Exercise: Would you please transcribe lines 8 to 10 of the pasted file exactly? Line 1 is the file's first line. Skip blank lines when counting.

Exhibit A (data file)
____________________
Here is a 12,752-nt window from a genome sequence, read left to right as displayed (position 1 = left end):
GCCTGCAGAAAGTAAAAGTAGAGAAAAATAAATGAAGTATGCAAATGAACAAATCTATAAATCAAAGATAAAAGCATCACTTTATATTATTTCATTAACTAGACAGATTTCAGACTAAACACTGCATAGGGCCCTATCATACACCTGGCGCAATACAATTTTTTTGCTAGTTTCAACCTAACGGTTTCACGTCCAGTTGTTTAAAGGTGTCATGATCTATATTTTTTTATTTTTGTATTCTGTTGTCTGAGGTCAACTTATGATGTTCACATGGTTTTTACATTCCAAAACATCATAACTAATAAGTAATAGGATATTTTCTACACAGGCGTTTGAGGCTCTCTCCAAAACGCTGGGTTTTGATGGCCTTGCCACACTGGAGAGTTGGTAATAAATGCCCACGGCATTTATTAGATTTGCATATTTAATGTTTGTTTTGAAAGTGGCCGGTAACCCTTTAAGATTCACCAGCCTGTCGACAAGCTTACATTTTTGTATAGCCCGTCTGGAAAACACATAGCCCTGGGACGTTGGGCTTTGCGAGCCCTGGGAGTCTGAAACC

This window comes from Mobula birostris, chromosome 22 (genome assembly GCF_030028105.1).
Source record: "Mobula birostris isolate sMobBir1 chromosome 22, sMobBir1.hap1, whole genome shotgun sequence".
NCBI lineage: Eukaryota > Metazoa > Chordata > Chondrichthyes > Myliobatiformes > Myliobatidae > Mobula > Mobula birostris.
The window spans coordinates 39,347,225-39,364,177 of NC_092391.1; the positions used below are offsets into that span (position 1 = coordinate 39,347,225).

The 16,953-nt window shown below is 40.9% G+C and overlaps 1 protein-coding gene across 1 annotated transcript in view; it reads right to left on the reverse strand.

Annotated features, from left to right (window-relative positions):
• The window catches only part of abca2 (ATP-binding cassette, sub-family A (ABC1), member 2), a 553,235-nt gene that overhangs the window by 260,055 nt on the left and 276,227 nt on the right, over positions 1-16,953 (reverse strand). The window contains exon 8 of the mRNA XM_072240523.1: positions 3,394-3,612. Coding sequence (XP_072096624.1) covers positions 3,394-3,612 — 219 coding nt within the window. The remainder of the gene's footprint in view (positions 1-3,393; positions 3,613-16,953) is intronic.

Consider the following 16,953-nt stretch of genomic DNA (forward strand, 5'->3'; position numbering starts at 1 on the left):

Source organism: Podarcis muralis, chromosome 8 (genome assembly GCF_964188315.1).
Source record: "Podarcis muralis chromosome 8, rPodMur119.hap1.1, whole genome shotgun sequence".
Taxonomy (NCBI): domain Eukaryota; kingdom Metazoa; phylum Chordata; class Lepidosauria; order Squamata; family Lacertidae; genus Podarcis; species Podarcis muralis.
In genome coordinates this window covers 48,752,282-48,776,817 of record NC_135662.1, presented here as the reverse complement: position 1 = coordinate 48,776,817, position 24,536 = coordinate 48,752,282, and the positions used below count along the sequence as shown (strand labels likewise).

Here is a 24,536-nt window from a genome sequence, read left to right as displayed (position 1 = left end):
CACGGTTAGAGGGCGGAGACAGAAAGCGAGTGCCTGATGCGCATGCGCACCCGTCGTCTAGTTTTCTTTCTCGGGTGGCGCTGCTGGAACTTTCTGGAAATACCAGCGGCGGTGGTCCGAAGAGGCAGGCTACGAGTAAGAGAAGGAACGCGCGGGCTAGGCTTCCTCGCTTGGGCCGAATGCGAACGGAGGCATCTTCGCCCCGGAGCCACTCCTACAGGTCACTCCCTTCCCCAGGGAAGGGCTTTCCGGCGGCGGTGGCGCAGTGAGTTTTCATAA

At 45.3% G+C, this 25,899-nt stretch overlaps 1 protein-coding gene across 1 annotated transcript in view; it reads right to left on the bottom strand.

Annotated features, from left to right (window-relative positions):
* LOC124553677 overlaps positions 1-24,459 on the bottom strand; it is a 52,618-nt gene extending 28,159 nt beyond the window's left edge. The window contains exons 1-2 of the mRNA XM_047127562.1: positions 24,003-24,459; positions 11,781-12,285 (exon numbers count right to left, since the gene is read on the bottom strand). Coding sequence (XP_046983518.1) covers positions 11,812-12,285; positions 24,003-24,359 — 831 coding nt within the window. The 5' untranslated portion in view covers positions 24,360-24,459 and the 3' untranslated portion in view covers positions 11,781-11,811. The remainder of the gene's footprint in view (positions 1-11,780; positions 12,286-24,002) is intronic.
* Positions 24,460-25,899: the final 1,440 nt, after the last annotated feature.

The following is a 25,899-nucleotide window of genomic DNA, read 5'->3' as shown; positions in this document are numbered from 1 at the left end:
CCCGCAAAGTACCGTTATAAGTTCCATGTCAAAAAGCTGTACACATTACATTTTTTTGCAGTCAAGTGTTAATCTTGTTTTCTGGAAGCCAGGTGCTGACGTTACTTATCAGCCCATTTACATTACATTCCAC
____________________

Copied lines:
Annotated features, from left to right (window-relative positions):
• The window catches only part of abca2 (ATP-binding cassette, sub-family A (ABC1), member 2), a 553,235-nt gene that overhangs the window by 260,055 nt on the left and 276,227 nt on the right, over positions 1-16,953 (reverse strand). The window contains exon 8 of the mRNA XM_072240523.1: positions 3,394-3,612. Coding sequence (XP_072096624.1) covers positions 3,394-3,612 — 219 coding nt within the window. The remainder of the gene's footprint in view (positions 1-3,393; positions 3,613-16,953) is intronic.

Consider the following 16,953-nt stretch of genomic DNA (forward strand, 5'->3'; position numbering starts at 1 on the left):